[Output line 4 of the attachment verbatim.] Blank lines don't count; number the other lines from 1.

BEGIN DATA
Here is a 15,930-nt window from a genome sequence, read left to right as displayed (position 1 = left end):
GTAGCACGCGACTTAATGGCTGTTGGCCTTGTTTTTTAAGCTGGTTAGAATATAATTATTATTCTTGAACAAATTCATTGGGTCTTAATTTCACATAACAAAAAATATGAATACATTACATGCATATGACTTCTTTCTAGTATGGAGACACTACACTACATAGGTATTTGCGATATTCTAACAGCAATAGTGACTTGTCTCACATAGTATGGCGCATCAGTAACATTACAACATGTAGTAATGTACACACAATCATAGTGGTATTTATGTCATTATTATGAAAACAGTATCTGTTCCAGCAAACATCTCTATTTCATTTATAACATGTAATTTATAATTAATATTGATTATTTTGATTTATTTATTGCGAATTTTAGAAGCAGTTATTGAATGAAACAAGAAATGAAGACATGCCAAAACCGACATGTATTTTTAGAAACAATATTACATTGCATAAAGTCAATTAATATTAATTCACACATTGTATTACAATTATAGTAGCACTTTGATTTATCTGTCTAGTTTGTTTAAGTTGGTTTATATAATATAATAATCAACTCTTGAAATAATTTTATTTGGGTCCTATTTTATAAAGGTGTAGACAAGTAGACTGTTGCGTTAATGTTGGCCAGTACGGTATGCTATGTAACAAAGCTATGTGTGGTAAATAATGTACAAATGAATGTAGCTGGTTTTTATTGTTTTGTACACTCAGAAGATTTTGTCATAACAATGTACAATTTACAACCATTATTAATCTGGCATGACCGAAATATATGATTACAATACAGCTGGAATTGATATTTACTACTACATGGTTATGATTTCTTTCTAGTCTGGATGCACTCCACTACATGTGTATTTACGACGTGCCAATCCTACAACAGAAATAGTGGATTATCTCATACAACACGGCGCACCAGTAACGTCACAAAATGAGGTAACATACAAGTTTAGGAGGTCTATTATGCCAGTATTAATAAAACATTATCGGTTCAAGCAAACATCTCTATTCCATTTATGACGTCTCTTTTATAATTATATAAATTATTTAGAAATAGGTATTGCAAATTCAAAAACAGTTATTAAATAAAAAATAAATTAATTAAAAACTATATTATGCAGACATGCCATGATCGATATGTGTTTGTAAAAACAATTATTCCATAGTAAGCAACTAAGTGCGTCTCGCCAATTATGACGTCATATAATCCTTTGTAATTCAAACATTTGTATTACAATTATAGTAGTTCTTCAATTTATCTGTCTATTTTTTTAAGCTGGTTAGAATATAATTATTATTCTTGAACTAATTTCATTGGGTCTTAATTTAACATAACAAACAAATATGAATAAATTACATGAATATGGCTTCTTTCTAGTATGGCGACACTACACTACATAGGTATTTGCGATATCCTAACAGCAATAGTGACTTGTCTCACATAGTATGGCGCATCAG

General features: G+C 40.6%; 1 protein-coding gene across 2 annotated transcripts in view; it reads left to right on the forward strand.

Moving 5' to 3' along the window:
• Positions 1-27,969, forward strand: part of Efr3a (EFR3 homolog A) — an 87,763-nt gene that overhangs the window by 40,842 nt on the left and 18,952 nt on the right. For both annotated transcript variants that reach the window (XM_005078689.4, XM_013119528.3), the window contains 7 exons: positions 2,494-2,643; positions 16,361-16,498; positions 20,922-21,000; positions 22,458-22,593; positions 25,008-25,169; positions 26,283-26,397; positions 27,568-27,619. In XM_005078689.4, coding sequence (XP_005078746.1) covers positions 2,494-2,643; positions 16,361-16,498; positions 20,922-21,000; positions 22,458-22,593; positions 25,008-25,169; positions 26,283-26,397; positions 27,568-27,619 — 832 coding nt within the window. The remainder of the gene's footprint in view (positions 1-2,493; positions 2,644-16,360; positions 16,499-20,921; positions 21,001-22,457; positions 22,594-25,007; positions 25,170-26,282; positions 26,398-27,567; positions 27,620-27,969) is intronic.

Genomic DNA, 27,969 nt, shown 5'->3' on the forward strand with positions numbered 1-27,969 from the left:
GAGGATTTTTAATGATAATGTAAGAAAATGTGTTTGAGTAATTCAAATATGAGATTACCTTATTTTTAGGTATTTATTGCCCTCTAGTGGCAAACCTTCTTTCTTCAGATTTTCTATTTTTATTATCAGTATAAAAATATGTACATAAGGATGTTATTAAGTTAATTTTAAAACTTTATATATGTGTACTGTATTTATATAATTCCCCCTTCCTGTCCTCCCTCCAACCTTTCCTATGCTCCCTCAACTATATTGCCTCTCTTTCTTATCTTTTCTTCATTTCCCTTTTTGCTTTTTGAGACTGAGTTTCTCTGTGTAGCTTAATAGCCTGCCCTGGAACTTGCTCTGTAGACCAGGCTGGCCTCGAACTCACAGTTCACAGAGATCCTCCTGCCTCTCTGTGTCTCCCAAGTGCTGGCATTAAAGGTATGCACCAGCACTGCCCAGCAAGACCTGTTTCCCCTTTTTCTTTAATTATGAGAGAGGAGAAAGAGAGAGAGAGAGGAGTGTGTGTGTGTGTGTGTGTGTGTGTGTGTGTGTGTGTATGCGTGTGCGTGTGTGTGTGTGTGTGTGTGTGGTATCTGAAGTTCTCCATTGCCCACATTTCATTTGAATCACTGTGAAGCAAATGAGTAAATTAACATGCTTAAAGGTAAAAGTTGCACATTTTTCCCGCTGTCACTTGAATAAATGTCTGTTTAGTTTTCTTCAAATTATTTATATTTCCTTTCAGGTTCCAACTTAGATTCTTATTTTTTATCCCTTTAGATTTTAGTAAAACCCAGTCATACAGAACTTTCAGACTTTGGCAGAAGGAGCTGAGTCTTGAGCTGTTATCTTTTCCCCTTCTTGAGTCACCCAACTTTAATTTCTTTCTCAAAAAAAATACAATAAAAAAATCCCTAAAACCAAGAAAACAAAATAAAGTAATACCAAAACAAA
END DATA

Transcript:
Moving 5' to 3' along the window: